Iowa yesterday, June 16. The worms were noted in large numbers
in a 60-acre field of corn about 20 miles south of Des Moines
and at Logan, Iowa. At Logan the worms completely destroyed
6 acres of corn before they were observed. During the latter
part of May and the fore part of June armyworm moths were noted
in large numbers flying around lights. (June 27): Outbreaks
are taking place in Cerro Gordo, Crawford, Logan and Monona
Counties. At Clear Lake the armyworrs have totally destroyed
a 20-acre field of rye.

C. N. Ainslie (June 18): An outbreak of the armyworm is re-
ported from near Salix, 25 miles south of Sioux City. Corn
appears to have suffered the worst from the "attack.







Missouri








Nebraska









Kentucky
and
Tennessee



Arkansas



Mississippi











Texas


-251-

L. Hase.man (June 22): In several. counties an outbreak of
armyworms appeared. The "'orrr.s were practically mature before
any-of the farmers reported them. rest central Missouri has
many heavily infested clover and alfalfa fields. The worms
are .practically all of the pale variety this vear. A few
moths have alread;r appeared (June 22) and practically all of
the worms are .almost ful: r...cd7o miration occurred, owing to
the excessive supply of vegetation whore they hatched.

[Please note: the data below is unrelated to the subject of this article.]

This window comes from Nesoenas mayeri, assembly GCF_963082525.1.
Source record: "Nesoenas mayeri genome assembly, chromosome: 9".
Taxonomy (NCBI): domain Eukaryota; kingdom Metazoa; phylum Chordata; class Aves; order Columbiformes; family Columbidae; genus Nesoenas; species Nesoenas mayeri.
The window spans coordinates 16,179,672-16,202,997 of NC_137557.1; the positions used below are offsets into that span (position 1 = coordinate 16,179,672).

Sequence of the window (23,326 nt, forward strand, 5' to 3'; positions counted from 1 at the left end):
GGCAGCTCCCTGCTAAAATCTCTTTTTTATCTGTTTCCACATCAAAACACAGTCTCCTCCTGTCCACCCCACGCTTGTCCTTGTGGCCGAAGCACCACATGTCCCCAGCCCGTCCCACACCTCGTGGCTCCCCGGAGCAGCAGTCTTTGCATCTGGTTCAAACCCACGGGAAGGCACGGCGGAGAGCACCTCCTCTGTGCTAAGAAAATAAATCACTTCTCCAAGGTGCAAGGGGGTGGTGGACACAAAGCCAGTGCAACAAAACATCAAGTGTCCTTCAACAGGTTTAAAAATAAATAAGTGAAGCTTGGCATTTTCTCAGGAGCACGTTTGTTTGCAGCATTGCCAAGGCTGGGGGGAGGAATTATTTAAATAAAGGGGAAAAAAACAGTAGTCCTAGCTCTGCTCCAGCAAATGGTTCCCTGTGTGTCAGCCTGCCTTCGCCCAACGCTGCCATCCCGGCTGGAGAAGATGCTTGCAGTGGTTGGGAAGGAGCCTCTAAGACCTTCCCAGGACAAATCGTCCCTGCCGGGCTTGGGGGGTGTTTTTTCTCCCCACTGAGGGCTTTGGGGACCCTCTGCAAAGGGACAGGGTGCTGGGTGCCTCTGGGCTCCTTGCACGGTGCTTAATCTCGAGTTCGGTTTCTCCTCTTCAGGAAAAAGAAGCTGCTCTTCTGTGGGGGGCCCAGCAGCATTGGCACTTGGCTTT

M. H. SW.iej: (May 15 June 15): The month of May was cool
and there were larje flights of the moths of the armyworm
beginning about May 22. The first report of 'such an outbreak
came from Thayer County on June 16 where the" armyworms were
damaging a rye field. This is a very early date for armyworm
damage in Nebraska. For comparison armywo.rms of the first
brood were reported as doing dnaj.Te in 1921 on June 20, in
1919 and 1927 on June 22, in 1912 on June 23, and in 1930 on
June 28, and still later in other'years.

A. C. organ, J. U. Gilmore, and J. Mila" (June 22): The
true armyworm was the cause of considerable damage in Christian
County, Ky., and also in Mohtgomery County, Tenh. Grain fields
in many instances were completely defoliated and often half
the immature heads were cut off.

D. Isely (June 23): Local injury by Cirphis unip-ncta, was